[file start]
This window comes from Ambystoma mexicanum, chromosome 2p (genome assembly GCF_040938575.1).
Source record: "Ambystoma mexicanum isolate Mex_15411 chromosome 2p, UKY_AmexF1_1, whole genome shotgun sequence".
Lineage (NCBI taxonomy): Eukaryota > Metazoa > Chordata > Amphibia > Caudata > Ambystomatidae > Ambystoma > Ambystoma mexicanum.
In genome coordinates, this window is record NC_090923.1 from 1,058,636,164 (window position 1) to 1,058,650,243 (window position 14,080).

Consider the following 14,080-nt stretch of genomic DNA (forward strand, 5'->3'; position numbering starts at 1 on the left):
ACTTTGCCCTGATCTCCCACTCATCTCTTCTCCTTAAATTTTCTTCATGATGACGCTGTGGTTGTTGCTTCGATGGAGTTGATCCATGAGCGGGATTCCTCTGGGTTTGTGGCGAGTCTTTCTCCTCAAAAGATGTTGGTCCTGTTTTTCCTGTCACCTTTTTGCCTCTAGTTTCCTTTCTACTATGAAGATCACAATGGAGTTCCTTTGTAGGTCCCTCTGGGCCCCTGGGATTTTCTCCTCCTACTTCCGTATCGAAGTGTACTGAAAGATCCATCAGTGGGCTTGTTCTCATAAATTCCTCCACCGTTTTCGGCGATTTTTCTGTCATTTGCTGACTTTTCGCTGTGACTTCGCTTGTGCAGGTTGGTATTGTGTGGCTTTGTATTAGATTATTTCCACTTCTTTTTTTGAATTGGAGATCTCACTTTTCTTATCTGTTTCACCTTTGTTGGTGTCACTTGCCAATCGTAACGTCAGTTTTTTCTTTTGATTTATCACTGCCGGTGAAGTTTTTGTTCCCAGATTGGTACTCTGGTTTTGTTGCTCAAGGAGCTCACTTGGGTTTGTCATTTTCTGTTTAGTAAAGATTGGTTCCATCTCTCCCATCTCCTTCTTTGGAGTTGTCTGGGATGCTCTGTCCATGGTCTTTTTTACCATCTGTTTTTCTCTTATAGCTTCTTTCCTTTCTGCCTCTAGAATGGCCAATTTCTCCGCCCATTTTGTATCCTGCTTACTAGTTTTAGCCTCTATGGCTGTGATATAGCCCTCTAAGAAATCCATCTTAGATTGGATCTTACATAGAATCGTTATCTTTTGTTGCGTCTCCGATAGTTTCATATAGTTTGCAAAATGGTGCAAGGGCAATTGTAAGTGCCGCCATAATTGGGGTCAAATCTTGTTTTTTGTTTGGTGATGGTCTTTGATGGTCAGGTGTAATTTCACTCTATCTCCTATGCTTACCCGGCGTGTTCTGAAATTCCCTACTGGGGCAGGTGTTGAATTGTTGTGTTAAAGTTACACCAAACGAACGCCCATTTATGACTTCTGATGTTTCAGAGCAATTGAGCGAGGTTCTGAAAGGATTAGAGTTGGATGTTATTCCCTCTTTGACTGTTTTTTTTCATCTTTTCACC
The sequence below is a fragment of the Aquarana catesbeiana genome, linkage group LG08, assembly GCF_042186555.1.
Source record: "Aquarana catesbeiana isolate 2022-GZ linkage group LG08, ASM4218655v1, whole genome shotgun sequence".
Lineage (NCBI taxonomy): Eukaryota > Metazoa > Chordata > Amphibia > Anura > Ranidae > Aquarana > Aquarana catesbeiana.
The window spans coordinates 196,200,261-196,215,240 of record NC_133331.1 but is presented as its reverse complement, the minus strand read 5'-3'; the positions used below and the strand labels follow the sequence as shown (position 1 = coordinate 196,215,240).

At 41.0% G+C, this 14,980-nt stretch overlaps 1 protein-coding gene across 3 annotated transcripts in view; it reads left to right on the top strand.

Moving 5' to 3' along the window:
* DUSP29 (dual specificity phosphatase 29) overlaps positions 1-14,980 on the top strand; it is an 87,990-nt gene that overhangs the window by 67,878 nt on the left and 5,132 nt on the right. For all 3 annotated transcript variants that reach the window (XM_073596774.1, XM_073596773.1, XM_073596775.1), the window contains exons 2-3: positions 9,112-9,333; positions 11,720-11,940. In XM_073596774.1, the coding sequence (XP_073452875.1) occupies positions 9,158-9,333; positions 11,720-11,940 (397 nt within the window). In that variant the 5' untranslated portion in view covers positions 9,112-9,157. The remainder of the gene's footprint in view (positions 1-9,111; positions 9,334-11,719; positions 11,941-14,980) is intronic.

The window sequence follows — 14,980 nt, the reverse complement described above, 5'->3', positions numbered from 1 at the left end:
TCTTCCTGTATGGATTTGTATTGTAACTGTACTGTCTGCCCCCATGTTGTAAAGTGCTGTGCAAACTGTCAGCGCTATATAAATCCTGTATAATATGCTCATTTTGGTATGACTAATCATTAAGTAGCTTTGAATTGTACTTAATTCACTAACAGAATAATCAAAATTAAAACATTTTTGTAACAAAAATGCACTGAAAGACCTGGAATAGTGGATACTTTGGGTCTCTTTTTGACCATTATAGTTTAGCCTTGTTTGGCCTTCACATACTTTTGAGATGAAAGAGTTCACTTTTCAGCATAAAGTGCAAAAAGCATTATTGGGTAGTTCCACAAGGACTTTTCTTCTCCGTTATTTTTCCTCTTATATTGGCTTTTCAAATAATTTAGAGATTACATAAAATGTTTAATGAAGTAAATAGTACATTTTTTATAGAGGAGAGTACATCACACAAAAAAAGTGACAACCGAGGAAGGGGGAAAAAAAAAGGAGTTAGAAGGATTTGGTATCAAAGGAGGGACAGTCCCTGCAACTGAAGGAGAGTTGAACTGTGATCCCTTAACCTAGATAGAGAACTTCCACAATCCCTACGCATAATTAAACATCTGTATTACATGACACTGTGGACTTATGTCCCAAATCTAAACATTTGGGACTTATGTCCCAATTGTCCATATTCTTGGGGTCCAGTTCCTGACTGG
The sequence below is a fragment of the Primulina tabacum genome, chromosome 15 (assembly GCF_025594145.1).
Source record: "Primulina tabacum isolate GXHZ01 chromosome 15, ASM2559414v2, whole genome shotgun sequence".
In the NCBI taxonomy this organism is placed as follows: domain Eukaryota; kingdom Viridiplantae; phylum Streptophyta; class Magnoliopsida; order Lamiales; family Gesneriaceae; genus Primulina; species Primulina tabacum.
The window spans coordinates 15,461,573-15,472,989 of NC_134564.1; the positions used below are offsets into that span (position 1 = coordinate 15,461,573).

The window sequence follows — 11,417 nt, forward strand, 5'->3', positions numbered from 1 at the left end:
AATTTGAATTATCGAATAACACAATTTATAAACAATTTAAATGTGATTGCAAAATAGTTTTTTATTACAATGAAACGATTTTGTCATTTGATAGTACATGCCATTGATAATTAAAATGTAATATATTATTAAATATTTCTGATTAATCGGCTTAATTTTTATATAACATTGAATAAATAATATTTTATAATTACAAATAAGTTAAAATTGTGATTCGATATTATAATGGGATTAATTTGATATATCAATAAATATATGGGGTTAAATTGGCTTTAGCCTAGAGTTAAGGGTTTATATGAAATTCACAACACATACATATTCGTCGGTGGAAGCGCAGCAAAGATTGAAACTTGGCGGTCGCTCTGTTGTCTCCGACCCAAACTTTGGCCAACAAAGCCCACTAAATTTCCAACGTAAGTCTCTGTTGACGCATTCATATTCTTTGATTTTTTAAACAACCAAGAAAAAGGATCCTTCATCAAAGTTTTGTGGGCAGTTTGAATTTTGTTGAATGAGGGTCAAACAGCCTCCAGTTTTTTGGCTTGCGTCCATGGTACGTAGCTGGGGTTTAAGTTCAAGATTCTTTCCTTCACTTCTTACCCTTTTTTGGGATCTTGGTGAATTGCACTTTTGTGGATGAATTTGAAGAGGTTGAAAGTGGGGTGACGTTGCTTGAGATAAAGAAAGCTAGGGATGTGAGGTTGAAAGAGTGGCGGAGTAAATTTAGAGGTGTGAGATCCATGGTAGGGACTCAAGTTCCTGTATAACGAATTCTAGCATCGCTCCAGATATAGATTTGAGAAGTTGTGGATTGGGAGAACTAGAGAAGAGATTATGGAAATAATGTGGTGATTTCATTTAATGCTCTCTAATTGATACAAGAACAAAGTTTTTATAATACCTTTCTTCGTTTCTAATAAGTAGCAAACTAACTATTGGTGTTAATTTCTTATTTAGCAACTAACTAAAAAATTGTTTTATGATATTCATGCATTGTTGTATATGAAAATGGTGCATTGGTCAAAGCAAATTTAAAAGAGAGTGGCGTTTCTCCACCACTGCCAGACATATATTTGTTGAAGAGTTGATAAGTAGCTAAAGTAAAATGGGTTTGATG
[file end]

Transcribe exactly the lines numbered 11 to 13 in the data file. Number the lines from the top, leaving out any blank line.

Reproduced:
At 41.0% G+C, this 14,980-nt stretch overlaps 1 protein-coding gene across 3 annotated transcripts in view; it reads left to right on the top strand.

Moving 5' to 3' along the window:
* DUSP29 (dual specificity phosphatase 29) overlaps positions 1-14,980 on the top strand; it is an 87,990-nt gene that overhangs the window by 67,878 nt on the left and 5,132 nt on the right. For all 3 annotated transcript variants that reach the window (XM_073596774.1, XM_073596773.1, XM_073596775.1), the window contains exons 2-3: positions 9,112-9,333; positions 11,720-11,940. In XM_073596774.1, the coding sequence (XP_073452875.1) occupies positions 9,158-9,333; positions 11,720-11,940 (397 nt within the window). In that variant the 5' untranslated portion in view covers positions 9,112-9,157. The remainder of the gene's footprint in view (positions 1-9,111; positions 9,334-11,719; positions 11,941-14,980) is intronic.